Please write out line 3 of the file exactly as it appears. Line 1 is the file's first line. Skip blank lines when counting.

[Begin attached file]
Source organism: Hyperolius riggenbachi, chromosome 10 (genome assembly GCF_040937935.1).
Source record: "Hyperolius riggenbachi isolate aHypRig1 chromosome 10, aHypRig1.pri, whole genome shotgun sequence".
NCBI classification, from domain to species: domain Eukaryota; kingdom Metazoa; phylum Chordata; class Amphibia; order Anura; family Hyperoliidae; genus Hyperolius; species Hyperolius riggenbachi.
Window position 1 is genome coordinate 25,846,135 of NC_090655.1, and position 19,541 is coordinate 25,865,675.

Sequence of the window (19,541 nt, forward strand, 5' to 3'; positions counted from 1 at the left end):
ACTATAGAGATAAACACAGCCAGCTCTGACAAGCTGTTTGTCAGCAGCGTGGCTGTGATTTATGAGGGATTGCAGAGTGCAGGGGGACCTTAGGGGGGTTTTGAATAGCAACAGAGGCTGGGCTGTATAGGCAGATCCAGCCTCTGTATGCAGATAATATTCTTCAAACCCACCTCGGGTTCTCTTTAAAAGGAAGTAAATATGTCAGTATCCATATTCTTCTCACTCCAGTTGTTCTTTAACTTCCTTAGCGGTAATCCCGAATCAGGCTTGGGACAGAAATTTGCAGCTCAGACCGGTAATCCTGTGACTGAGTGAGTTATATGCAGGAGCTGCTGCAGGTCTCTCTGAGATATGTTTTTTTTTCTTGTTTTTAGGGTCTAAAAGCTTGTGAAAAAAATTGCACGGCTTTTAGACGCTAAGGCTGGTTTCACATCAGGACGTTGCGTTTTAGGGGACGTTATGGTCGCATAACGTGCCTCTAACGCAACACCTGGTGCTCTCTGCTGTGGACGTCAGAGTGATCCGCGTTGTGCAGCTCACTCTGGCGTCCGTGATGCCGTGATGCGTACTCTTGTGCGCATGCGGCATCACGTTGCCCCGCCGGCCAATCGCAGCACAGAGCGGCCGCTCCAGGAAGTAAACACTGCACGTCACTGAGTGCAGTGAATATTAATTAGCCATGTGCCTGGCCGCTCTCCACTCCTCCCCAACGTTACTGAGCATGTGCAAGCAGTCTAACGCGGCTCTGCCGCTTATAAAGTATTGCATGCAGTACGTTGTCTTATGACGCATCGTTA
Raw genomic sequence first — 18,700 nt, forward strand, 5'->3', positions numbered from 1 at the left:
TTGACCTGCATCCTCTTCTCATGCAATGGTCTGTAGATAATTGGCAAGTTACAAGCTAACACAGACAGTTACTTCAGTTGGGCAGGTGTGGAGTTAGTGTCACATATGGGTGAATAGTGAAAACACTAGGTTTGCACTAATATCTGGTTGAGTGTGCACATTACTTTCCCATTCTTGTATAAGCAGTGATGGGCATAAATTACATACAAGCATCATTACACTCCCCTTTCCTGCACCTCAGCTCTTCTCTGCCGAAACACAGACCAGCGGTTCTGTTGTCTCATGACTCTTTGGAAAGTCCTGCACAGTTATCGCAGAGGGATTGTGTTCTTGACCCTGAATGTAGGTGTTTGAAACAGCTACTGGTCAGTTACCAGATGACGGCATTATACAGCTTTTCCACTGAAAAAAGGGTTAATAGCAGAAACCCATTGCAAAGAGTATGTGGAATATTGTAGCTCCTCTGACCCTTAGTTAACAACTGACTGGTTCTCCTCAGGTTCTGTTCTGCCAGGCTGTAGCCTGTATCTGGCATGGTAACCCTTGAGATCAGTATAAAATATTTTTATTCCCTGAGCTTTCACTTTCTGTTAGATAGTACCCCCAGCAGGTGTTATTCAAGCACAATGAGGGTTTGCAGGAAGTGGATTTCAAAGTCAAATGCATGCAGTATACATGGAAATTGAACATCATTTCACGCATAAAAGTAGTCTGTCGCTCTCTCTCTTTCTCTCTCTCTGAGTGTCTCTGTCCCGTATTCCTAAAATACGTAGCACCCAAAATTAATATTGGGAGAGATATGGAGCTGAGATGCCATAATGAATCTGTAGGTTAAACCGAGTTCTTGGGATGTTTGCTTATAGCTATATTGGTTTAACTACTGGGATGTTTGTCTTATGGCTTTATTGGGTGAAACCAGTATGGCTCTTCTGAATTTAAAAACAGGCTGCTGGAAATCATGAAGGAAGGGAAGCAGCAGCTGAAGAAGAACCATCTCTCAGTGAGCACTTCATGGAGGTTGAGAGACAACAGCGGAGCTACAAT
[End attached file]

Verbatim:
NCBI classification, from domain to species: domain Eukaryota; kingdom Metazoa; phylum Chordata; class Amphibia; order Anura; family Hyperoliidae; genus Hyperolius; species Hyperolius riggenbachi.